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Posted by on Oct 21, 2013 in Product Reviews | 0 comments

Review: Wildbrine Korean Mat Kimchi

Review: Wildbrine Korean Mat Kimchi

Northern California is becoming quite the kimchi-making mecca, even more so since my 2011 Yonhap News Agency article about north San Francisco Bay–area kimchi mongers. One newcomer is Wildbrine.

Located in Windsor, Calif., about 60 miles north of San Francisco, this small specialty food company has been making kimchi, sauerkraut and pickles since 2011. All the fermented products are naturally fermented, without vinegar. Wildbrine differentiates its kimchi from its sauerkraut by the type of cabbage used. Fermented western cabbage products are labeled “sauerkraut,” and Nappa cabbage ferments are marketed as “kimchi.”

Wildbrine’s first kimchi was “Japanese Miso Horseradish Kimchi.” When chef Roy Choi of Kogi BBQ fame stumbled upon the product at a Whole Foods Market store, he tweeted his disdain:

I guess I can’t get mad as I’m a part of a Korean-Mexican taco but there is no kimchi that is Japanese. Ha!
—Roy Choi (@RidingShotgunLA) June 28, 2013

I wonder how he’ll react when I tell him Wildbrine also makes Thai “kimchi.”

Yet Wildbrine does make a traditional Korean kimchi. The jar I ordered from Azure Standard had the Korean word 맛 maht in large stylized magenta Hangul, so I hoped the taste lived up to the marketing.

맛 can mean flavor, but it’s also a style for this staple of 한식 hanshik (Korean food). Mat kimchi is made of sliced Nappa cabbage, precut into bite-sized pieces before fermentation. The cabbage leaves are left intact to brew what’s commonly called 배추김치 baechu kimchi.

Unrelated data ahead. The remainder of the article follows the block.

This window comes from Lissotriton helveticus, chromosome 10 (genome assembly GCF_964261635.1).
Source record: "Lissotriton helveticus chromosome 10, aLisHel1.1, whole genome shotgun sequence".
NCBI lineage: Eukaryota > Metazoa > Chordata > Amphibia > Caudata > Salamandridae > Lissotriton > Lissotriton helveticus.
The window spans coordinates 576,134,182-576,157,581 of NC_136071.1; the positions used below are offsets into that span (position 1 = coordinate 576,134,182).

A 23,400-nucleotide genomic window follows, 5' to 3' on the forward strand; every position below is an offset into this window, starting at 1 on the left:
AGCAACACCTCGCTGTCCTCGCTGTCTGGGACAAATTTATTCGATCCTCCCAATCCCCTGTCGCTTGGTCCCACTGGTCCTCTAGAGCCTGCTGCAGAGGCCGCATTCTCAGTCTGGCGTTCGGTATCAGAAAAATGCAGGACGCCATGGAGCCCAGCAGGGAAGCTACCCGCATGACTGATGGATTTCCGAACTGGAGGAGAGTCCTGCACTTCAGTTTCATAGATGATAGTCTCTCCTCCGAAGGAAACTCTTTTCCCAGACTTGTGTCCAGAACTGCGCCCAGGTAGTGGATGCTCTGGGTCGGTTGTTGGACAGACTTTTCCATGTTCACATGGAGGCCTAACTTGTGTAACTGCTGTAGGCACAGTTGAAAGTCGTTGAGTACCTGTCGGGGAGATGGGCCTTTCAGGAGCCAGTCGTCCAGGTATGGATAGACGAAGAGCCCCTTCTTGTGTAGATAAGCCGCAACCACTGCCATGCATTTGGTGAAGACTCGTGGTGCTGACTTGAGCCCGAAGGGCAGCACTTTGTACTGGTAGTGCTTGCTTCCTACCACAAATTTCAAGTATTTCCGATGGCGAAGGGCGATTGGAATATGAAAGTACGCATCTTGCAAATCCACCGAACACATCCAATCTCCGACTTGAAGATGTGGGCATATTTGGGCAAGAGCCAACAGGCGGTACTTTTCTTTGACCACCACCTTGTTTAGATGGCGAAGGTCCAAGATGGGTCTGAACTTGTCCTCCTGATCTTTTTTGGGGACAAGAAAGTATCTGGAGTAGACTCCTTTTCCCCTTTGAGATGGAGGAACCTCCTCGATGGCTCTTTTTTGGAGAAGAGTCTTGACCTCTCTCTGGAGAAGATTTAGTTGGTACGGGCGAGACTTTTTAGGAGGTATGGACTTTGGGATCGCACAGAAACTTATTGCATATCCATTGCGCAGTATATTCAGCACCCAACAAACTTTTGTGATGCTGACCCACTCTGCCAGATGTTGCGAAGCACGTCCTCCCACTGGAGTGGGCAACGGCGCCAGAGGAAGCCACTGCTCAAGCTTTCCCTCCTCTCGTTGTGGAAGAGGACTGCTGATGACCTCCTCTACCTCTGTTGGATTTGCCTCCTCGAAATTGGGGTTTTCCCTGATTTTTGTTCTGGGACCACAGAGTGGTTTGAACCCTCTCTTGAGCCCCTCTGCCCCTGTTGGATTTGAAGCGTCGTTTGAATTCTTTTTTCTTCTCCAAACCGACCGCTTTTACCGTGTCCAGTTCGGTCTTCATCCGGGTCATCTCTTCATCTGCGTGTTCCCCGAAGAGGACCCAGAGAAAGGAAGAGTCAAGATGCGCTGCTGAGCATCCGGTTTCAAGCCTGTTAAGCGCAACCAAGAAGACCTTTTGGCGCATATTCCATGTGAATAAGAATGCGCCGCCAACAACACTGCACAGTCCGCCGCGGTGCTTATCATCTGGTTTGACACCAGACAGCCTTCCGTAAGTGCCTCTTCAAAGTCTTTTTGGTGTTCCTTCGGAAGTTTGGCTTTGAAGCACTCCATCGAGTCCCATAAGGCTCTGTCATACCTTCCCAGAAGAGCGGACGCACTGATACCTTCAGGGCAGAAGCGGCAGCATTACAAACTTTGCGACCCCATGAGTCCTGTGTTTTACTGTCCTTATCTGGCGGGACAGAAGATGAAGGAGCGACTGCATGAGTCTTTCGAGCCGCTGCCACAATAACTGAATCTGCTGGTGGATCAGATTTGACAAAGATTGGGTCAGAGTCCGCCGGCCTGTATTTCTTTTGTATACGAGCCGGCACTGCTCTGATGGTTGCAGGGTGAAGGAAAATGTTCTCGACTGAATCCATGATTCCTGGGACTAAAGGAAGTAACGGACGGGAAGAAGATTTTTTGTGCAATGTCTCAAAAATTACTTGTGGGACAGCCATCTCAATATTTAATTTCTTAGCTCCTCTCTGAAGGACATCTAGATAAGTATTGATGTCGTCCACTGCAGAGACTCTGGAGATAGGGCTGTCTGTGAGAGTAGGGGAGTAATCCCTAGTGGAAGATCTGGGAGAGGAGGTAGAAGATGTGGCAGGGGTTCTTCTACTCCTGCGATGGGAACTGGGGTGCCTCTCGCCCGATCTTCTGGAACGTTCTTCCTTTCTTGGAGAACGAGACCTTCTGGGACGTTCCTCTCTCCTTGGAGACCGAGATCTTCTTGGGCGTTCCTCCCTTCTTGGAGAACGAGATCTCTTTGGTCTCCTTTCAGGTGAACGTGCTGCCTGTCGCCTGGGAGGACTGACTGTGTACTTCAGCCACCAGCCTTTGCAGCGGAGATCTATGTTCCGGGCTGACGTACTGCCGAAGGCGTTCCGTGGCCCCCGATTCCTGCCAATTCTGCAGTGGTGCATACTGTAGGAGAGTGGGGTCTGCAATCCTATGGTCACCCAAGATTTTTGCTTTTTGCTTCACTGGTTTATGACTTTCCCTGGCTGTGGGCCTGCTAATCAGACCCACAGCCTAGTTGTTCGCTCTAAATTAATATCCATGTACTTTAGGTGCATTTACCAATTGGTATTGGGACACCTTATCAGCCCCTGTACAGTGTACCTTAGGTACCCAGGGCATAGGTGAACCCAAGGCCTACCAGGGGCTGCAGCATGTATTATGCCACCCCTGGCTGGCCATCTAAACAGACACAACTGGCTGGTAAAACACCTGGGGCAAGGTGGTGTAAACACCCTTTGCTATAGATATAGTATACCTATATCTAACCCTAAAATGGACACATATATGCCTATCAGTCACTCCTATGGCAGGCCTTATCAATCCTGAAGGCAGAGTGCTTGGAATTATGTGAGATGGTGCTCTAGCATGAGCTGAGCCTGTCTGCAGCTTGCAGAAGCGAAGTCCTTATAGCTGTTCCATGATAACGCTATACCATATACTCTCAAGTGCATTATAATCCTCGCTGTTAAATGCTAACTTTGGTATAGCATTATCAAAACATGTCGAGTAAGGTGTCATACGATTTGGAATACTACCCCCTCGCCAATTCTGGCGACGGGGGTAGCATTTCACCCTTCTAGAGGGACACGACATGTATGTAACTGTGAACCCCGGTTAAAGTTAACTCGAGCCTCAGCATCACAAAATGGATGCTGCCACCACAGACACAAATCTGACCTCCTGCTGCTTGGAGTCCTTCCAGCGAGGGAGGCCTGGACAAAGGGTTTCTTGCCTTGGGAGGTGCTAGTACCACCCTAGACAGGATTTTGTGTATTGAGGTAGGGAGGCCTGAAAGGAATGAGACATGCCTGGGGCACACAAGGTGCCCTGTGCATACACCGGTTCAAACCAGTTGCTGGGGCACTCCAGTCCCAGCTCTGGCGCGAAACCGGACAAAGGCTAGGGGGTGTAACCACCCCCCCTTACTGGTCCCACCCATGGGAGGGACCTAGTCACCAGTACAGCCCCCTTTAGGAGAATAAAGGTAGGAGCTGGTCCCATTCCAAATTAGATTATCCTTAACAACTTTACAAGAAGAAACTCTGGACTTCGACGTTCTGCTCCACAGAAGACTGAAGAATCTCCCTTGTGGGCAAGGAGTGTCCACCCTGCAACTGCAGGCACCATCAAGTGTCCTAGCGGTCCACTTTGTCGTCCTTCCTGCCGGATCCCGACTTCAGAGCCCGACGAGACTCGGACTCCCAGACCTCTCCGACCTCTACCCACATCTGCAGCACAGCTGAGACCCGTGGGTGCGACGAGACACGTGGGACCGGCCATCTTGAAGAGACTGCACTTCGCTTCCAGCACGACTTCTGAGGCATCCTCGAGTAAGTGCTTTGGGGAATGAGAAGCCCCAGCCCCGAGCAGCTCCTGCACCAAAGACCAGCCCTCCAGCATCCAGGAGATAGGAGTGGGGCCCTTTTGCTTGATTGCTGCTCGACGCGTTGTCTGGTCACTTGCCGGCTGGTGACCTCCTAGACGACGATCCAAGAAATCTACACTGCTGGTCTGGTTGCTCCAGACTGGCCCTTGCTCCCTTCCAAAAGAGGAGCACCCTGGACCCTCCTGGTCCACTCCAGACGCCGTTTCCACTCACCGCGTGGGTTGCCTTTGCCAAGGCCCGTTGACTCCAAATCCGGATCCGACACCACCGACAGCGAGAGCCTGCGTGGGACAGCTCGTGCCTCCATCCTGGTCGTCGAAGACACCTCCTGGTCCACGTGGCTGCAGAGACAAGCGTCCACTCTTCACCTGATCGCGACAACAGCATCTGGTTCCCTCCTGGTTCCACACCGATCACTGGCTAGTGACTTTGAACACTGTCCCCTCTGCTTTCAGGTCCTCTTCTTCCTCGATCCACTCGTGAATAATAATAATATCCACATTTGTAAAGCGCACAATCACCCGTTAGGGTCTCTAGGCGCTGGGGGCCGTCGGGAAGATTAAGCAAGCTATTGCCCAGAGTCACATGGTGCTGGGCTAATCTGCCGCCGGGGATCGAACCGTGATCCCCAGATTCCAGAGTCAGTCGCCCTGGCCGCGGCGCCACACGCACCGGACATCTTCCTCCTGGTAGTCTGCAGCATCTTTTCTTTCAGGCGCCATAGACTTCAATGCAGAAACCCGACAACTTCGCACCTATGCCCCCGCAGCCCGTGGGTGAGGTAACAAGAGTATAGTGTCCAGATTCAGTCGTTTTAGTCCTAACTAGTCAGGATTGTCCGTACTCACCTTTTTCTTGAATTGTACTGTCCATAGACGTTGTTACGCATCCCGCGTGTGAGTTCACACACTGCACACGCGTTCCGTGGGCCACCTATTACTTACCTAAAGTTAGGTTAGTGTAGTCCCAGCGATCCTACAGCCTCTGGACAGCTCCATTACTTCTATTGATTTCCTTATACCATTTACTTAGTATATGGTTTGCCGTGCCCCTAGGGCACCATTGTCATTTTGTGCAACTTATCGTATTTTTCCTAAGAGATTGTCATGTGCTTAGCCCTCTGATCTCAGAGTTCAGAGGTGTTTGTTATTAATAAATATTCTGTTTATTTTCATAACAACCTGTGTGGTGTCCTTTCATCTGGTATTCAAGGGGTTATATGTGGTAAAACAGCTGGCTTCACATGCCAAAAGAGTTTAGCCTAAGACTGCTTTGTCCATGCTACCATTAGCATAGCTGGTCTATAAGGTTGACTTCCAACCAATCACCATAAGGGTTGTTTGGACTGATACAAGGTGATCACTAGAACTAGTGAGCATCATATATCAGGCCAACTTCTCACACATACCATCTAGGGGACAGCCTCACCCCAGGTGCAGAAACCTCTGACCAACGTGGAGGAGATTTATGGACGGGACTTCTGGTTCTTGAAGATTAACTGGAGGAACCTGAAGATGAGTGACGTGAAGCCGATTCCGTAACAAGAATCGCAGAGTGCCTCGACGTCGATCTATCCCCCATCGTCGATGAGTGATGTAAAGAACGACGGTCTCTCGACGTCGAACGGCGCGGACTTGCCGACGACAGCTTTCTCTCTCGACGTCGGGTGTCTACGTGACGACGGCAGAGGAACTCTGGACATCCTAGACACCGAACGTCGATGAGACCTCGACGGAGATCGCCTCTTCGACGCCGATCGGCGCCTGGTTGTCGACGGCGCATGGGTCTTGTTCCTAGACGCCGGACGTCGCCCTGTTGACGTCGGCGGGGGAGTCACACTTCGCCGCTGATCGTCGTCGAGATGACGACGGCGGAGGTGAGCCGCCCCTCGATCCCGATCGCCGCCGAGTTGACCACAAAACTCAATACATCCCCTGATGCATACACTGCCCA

I tasted Wildbrine’s mat kimchi on its own and in 김치볶음밥 kimchi fried rice and kimchi grilled-cheese sandwich.

Upon twisting open the jar, I caught a very strong but pleasant whiff of ground chili paste. Yet a hint of smokiness on the nose of this kimchi confused me, because the label said the product was “raw.” That means ingredients such as those peppers weren’t roasted, or even heated to microbe-killing temperature.

The paste for this 맛 was not made from reconstituted pepper flakes. Wildbrine blended fresh chilis, ginger and garlic into base for the kimchi. But there’s no fish sauce or shrimp paste in it, a seemingly common omission from kimchi made by non-Koreans.

I paid $5.05 per bottle for Wildbrine’s Korean kimchi through Azure Standard. You can also order it online from Clark’s Nutrition (or in their Southern California grocery stores). If you life in the Midwest, you can find it at Willy Street Co-op in Madison, WI (or order it from them online).

Wildbrine Preservation Foods
399 Business Park Ct, #506
Windsor, CA 95492

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